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‘Dead on arrival’: Waynesville leaders shy away from tax increase | News

A modest property tax increase for Waynesville appears to be off the table with the majority of town board members backing away from the idea.

Two town board members say they won’t support a tax increase no matter what, two others say they would only do so as a last resort, leaving just one who feels the tax increase is fiscally prudent to set a solid course for the future.

“I am 100% not in favor of any tax increases for a multitude of reasons,” said Alderwoman Julia Freeman. “So many are struggling with inflation and price increases and the cost of gas, I cannot see us doing that to citizens in the community.”

The draft town budget calls for a two-cent property tax increase, which amounts to $300,000. How to plug that hole without a tax increase is now the question of the hour.

Major Gary Caldwell said he would only support a tax increase as a last resort.

“No one wants a tax hike, and neither do I,” Caldwell said. “If there was no way out, that would be a different story.”

Caldwell said town staff have been asked to dive back into the budget and come up with another solution.

“The pencil will be sharpened,” said Caldwell. “I’m hoping there is something else there they can find.”

Time is running out, however, with the town required to pass a budget for the coming fiscal year by the end of June. Meanwhile, a public hearing on the draft budget will be held at 6 pm on Tuesday, May 24.

But with the majority of aldermen now rejecting a tax increase, the budget that’s on the table is already out of date going into the public hearing. That’s something Town Manager Rob Hites had hoped to avoid.

“No manager wants to present a budget that is dead on arrival,” Hites told the board earlier this month.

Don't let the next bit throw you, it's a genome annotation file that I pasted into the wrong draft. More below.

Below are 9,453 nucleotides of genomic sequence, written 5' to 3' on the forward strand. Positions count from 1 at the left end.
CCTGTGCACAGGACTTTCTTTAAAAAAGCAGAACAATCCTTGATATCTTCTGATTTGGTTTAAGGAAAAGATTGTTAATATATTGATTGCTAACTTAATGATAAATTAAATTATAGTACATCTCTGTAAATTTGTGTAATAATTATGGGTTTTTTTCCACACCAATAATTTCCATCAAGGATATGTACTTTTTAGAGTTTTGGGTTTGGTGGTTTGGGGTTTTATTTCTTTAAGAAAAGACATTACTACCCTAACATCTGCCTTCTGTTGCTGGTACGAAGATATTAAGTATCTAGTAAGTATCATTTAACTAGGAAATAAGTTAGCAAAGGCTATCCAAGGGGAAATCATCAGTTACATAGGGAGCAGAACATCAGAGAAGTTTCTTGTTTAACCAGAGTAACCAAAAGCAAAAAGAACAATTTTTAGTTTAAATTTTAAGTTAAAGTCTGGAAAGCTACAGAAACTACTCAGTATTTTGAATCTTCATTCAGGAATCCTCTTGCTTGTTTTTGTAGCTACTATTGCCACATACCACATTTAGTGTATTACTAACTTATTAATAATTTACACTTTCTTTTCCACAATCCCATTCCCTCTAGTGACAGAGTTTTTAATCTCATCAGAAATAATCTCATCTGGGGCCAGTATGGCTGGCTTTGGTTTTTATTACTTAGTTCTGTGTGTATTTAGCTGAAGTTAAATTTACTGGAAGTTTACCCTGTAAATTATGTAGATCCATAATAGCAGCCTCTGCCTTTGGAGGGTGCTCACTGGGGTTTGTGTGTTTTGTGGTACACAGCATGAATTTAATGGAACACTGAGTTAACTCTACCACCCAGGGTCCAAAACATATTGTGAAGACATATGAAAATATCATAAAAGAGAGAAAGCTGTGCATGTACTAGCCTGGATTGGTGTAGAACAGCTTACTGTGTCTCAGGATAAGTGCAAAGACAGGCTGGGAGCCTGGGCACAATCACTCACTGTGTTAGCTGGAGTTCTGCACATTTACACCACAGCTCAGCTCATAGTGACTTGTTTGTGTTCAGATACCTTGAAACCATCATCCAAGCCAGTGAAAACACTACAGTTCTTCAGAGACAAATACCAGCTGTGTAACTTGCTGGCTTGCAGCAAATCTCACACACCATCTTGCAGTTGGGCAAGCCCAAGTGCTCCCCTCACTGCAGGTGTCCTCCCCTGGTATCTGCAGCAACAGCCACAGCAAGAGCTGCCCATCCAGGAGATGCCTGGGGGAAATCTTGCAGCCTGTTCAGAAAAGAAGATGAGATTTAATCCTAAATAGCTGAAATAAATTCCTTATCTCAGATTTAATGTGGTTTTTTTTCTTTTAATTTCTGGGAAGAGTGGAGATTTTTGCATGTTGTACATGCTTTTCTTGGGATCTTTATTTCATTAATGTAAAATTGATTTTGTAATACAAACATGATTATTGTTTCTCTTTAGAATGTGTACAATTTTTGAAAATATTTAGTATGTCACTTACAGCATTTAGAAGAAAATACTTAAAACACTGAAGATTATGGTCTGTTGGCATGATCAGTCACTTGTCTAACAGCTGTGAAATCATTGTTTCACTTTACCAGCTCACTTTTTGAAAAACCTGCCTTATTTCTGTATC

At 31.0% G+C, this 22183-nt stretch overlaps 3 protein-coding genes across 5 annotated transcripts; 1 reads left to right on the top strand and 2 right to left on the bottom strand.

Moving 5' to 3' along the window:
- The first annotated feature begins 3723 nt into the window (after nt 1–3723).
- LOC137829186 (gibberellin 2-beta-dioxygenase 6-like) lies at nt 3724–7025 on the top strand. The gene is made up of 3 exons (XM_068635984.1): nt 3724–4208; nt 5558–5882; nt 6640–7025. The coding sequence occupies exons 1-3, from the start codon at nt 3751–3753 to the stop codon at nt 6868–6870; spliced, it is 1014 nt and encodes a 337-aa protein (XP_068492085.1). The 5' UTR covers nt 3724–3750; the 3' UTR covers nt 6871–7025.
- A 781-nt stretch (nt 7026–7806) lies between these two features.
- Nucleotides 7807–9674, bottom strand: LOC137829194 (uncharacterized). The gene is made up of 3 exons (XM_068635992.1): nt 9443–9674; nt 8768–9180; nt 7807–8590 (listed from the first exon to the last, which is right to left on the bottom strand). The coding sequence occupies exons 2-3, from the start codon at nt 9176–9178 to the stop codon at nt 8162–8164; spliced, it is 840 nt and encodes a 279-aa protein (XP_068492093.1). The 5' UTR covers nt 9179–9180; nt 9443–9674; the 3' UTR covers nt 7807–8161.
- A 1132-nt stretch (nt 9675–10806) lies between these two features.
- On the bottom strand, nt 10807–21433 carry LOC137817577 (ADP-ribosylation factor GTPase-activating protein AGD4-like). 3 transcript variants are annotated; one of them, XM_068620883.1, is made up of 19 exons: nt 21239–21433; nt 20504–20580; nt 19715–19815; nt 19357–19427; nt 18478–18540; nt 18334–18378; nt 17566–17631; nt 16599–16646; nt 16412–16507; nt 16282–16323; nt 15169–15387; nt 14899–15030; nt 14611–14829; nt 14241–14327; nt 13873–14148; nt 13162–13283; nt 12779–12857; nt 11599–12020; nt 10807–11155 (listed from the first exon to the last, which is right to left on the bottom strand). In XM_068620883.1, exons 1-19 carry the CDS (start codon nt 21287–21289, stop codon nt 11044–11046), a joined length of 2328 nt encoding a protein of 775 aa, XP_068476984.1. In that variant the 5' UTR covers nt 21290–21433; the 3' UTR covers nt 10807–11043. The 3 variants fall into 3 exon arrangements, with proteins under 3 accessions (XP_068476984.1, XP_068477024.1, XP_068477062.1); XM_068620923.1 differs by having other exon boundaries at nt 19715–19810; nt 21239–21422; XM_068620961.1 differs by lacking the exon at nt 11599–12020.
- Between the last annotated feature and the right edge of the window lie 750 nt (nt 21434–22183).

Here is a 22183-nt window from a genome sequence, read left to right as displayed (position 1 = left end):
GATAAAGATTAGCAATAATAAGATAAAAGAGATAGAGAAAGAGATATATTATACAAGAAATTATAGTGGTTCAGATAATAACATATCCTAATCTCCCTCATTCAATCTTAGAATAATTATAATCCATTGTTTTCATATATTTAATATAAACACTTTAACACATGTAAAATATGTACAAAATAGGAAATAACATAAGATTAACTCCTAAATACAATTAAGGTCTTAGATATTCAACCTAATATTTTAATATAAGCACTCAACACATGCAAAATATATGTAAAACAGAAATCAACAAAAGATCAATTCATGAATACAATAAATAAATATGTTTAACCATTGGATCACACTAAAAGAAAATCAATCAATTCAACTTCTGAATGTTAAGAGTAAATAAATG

Following a workshop in April where town board members shared their wish lists for the coming year, Hites signaled that it would likely be impossible to pull off without a tax increase.

“We might be in the land of Oz,” Hites said. “We don’t want to provide you with a budget come May that’s like an atom bomb.”

But lacking clear direction on whether a tax increase was palatable to the board, Hites floated a tax increase of 2 cents per $100 valuation.

Back to the drawing board

Alderman Chuck Dickson, who is unequivocally against a tax increase, believes it’s possible to make up the $300,000 shortfall another way.

“The folks I am really concerned about are the 20% of the population in Waynesville that is below the poverty level,” Dickson said.

Dickson had suggested making up the difference by dipping into the town’s savings account. But the rest of the town board felt it was too risky to deplete their financial cushion anymore than they already have.

“It could come back to bite us,” Alderman Jon Feichter said.

Feichter, who is in the “last-resort” category, said he is going through the budget with a fine-toothed comb to see what could be cut.

“We need to exhaust all options before I would vote for an increase in the property tax rate,” Feichter said. “I am hoping there would be ways we can offset any kind of property tax increase.”

Freeman said she is hoping Hites and the town finance director will “find ways to close the gap.” But she’s also brainstormed some ideas of her own, like postponing a $70,000 expense for new audio-visual equipment for the town board room.

Where the money’s going

Feichter acknowledged that making up the $300,000 without a tax increase will require sacrifices.

“I certainly understand we are facing some serious headwinds,” Feichter said.

For starters, the town is grappling with inflation — from the rising cost of supplies and equipment to the price of gas.

“It is taking a chunk of our budget to cover additional costs,” Alderman Anthony Sutton said.

One of the new big ticket items in the budget is $400,000 for design and engineering of a new fire station in Hazelwood — which the town board unanimously agrees is a priority.